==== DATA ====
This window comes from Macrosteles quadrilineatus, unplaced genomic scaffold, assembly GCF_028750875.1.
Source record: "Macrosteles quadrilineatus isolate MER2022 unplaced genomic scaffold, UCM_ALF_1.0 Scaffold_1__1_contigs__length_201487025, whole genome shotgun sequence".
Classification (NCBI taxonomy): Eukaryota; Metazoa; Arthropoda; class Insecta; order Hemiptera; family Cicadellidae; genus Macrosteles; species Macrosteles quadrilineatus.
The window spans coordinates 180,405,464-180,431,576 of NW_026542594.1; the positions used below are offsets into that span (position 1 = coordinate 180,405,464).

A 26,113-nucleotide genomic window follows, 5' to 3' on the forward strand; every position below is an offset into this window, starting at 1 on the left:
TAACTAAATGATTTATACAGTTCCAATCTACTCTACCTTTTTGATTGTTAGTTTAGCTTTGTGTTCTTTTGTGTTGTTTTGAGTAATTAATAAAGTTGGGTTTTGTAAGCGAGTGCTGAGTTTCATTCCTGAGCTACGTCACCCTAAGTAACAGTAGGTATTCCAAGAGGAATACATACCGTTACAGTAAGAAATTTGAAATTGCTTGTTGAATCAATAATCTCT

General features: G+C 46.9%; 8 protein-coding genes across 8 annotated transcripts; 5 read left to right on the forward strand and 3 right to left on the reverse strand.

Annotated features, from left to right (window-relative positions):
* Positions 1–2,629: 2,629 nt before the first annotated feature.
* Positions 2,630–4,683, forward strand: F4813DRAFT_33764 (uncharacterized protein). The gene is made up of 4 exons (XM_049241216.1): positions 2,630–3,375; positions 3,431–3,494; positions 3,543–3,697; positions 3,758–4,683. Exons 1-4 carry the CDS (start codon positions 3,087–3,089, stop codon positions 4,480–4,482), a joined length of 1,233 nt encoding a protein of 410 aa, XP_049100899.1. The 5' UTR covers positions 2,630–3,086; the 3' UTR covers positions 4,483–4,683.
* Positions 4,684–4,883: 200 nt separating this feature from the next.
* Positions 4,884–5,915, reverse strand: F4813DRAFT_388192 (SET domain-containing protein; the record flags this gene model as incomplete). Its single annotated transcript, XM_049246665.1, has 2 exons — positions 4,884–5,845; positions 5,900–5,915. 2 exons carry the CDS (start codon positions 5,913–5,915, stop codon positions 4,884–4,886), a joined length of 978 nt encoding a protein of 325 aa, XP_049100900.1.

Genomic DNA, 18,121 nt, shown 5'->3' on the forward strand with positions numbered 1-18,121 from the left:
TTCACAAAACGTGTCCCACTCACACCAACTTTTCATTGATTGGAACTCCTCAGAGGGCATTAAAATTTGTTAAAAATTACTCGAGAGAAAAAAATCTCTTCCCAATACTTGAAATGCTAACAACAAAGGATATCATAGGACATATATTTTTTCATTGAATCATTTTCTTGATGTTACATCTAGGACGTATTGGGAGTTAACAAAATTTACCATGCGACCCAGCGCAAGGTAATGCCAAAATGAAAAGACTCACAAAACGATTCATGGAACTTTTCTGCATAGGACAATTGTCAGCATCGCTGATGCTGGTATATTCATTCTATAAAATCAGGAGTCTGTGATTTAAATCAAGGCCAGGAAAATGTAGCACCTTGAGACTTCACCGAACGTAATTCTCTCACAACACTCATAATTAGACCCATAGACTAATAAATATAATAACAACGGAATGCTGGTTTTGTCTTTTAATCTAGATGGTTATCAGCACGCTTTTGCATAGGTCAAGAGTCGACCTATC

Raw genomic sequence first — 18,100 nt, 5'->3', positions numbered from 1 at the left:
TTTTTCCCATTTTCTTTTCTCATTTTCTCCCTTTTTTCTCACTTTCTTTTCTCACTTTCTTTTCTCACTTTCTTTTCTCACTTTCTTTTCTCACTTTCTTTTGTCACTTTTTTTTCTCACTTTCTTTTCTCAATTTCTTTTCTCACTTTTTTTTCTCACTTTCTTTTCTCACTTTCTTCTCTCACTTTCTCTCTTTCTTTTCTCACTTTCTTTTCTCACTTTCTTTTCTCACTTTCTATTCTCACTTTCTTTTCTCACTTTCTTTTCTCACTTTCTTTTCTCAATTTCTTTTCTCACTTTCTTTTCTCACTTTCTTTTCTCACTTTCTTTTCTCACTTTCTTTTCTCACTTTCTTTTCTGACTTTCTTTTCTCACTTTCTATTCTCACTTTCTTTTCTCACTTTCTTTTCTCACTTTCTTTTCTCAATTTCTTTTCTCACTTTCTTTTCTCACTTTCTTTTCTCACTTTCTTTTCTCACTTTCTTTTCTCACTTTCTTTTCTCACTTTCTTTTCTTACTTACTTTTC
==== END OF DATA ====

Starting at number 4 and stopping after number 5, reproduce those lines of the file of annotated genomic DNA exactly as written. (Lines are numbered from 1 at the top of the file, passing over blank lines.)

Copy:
The window spans coordinates 180,405,464-180,431,576 of NW_026542594.1; the positions used below are offsets into that span (position 1 = coordinate 180,405,464).

A 26,113-nucleotide genomic window follows, 5' to 3' on the forward strand; every position below is an offset into this window, starting at 1 on the left: